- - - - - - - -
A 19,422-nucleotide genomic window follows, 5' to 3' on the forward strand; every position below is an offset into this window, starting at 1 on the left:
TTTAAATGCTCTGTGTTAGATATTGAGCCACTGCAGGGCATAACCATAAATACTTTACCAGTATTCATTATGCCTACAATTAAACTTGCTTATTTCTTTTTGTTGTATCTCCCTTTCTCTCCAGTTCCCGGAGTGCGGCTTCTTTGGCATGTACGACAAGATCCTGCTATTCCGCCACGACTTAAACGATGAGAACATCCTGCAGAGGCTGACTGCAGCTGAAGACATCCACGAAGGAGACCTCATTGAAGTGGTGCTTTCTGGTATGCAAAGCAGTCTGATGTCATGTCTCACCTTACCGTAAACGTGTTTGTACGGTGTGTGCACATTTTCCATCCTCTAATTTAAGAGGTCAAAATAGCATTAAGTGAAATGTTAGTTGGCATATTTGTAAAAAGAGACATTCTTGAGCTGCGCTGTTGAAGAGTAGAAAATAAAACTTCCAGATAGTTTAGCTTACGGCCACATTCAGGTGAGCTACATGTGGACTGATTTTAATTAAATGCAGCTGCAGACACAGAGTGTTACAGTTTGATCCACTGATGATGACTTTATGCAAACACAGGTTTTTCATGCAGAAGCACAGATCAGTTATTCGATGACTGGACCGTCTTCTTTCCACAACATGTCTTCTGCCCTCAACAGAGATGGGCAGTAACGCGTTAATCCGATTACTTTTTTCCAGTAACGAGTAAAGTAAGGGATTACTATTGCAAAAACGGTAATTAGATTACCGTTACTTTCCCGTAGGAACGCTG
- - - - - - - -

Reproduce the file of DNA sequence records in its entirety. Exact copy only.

A 19,422-nucleotide genomic window follows, 5' to 3' on the forward strand; every position below is an offset into this window, starting at 1 on the left:
TTTAAATGCTCTGTGTTAGATATTGAGCCACTGCAGGGCATAACCATAAATACTTTACCAGTATTCATTATGCCTACAATTAAACTTGCTTATTTCTTTTTGTTGTATCTCCCTTTCTCTCCAGTTCCCGGAGTGCGGCTTCTTTGGCATGTACGACAAGATCCTGCTATTCCGCCACGACTTAAACGATGAGAACATCCTGCAGAGGCTGACTGCAGCTGAAGACATCCACGAAGGAGACCTCATTGAAGTGGTGCTTTCTGGTATGCAAAGCAGTCTGATGTCATGTCTCACCTTACCGTAAACGTGTTTGTACGGTGTGTGCACATTTTCCATCCTCTAATTTAAGAGGTCAAAATAGCATTAAGTGAAATGTTAGTTGGCATATTTGTAAAAAGAGACATTCTTGAGCTGCGCTGTTGAAGAGTAGAAAATAAAACTTCCAGATAGTTTAGCTTACGGCCACATTCAGGTGAGCTACATGTGGACTGATTTTAATTAAATGCAGCTGCAGACACAGAGTGTTACAGTTTGATCCACTGATGATGACTTTATGCAAACACAGGTTTTTCATGCAGAAGCACAGATCAGTTATTCGATGACTGGACCGTCTTCTTTCCACAACATGTCTTCTGCCCTCAACAGAGATGGGCAGTAACGCGTTAATCCGATTACTTTTTTCCAGTAACGAGTAAAGTAAGGGATTACTATTGCAAAAACGGTAATTAGATTACCGTTACTTTCCCGTAGGAACGCTG